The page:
Until recently, my blog was using a fairly vanilla version of the CSS framework put together by the developers at Twitter, Bootstrap. It's a really full-featured framework that gives grids, headings, links, buttons, and all manner of form elements a clean and consistent design. You can see another example at the Alchemy Websockets site. I used it- as I think many people do- as a way to get a decent site deisgn up in a matter of minutes; one can download or clone the repository, and use as-is or tweak a few LESS variables and compile a new version complete with new colors and gradients.
I put a bit more work into the Alchemy site than I did on my blog; I originally was more concerned about setting up jekyll correctly and getting everything online than learning another layer of abstraction between me and my code. In fact, that's probably Bootstrap's greatest contribution to me - I learned more about LESS while tweaking link colors and gradient styles for Alchemy. I'm still not sold on the concept of CSS preprocessors on a wide-scale team use, but I'm experimenting with it on the new Neflaria site and hope to have a much more substantial recommendation once that project is complete (fingers crossed, June.)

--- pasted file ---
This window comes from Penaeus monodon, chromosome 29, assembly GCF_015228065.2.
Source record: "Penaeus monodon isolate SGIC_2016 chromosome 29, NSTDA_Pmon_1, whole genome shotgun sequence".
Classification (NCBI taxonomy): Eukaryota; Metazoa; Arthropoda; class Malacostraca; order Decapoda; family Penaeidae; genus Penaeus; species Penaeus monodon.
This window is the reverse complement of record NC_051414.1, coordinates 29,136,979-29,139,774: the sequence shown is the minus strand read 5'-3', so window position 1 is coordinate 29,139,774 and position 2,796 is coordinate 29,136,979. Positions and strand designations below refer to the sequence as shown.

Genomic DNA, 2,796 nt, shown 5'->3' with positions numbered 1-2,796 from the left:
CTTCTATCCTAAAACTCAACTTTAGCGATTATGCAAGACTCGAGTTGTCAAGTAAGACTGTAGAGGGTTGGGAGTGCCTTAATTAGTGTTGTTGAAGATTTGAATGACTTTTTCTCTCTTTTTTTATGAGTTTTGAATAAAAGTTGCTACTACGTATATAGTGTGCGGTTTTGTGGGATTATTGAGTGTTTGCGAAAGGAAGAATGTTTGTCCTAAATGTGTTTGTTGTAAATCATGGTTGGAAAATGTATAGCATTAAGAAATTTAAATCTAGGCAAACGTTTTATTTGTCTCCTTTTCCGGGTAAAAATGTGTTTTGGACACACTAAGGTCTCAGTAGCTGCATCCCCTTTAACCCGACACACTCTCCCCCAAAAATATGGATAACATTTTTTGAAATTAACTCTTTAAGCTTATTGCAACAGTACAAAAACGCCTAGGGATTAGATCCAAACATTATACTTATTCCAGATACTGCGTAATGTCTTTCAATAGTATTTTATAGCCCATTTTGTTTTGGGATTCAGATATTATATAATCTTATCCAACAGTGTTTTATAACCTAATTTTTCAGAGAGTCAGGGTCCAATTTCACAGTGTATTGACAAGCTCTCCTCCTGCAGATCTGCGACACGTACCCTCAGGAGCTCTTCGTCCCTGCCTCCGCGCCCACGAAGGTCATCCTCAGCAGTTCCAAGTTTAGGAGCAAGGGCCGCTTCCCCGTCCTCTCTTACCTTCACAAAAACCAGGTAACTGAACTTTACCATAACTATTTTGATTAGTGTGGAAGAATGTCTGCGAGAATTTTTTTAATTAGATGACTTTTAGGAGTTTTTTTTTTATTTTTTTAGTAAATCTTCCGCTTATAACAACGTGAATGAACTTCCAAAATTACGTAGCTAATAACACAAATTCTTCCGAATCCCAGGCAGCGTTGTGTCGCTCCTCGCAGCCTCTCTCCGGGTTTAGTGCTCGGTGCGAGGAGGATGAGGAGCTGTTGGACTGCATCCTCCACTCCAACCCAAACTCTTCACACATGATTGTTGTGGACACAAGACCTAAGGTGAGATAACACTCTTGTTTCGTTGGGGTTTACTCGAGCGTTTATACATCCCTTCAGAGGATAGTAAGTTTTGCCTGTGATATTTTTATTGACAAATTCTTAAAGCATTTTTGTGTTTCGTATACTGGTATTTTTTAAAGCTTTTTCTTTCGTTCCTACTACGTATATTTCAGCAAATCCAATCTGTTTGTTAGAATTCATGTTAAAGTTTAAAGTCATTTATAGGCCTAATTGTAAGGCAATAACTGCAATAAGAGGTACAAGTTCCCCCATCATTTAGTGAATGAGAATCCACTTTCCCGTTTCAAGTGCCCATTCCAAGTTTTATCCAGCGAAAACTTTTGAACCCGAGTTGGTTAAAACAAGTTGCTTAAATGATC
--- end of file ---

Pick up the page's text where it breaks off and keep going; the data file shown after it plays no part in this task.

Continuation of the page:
As all bootstrapping frameworks must (or, should), the monotony eventually got to me. I only used about 10% of the features, and the design just didn't feel right if it wasn't either heavily customized or built from the ground-up. It is my blog, after all - and even if it'll take a little work to bring it back up to speed, to homogenize the components and get all the elements lined up correctly, it feels a little more like home now.